And while it’s an interesting talking point leading up to tonight’s showdown, the bottom line is that whether the fans are for him or against him, Franklin will have to fight Silva when the Octagon gate shuts, and when you’re facing someone nicknamed “The Axe Murderer,” the distinct possibility of it being a rough night is always there.
“He’s a gamer,” said Franklin of Silva. “He always comes prepared and he has tons of heart. So a guy like Wanderlei is never an easy fight. The last fight was a 15 minute decision and a Fight of the Night, and mentally, I’m already putting myself like ‘this is not the type of fight that’s going to produce a first round knockout.’ We’re probably gonna be slugging it out, and this one’s scheduled for five, which means that it could go five rounds instead of three. You have to put yourself in that kind of mindset, and knowing that you’re gonna bang yourself up like that is never a fun thought.”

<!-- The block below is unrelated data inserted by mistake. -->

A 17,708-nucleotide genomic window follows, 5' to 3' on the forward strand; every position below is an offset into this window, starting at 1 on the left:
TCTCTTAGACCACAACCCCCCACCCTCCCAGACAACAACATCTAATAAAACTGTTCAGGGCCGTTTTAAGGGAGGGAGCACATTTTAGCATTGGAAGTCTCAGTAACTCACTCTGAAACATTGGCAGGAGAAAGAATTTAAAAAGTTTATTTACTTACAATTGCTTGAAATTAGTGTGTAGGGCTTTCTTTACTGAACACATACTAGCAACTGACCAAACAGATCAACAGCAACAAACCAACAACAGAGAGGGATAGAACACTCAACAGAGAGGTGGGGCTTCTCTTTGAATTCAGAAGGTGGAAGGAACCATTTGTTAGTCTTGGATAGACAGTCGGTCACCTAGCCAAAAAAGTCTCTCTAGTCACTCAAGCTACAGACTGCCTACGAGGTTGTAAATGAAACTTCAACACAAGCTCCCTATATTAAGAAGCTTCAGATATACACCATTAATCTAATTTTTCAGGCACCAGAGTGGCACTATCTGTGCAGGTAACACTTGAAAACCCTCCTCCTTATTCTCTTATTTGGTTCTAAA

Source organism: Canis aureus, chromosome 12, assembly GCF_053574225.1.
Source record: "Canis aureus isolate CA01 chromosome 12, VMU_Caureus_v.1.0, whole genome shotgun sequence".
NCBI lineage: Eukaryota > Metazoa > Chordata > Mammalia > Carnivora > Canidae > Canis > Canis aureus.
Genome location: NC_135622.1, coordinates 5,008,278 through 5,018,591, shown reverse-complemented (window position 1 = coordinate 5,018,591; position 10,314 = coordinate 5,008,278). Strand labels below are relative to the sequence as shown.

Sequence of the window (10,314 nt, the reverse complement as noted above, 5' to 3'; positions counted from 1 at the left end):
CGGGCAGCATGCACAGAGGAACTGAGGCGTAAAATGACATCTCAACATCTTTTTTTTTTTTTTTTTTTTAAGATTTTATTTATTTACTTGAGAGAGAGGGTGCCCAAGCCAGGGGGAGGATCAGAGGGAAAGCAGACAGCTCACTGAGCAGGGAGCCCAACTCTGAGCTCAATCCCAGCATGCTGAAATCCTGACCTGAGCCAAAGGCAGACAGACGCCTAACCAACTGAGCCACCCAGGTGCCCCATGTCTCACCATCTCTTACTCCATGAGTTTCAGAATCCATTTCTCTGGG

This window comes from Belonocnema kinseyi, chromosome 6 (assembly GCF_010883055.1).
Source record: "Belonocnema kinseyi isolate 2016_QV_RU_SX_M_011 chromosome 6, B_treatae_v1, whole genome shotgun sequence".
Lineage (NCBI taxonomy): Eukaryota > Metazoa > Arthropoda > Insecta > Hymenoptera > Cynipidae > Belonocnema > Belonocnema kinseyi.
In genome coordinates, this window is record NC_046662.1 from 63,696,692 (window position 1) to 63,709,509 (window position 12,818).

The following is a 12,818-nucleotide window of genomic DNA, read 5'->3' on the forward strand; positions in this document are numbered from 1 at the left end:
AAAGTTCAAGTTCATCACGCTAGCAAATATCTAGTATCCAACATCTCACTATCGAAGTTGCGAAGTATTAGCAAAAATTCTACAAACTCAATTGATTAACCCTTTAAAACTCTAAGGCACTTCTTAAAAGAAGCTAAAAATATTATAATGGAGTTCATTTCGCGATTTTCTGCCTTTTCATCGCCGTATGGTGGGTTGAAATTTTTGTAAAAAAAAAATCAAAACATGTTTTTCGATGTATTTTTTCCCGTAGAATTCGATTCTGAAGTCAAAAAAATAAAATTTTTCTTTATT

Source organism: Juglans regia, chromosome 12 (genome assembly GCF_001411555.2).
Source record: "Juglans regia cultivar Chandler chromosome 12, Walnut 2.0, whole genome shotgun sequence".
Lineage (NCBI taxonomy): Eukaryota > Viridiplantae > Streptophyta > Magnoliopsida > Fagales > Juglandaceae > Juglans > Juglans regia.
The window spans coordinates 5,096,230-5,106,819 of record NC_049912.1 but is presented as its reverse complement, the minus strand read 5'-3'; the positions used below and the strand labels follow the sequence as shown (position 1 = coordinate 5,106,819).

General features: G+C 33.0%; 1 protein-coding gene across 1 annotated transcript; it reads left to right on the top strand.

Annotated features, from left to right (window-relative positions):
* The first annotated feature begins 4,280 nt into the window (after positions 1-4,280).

That’s typical Rich Franklin honesty, another reason why he, like his opponent, is one of the good guys in the sport. The UFC likely agrees, considering that when Silva’s original foe, rival Ultimate Fighter Brazil coach Vitor Belfort, was forced out of the UFC 147 main event due to injury, it was Franklin who stepped up, much like he had in the past, even though he was in Singapore preparing for a UFC 148 bout with Cung Le.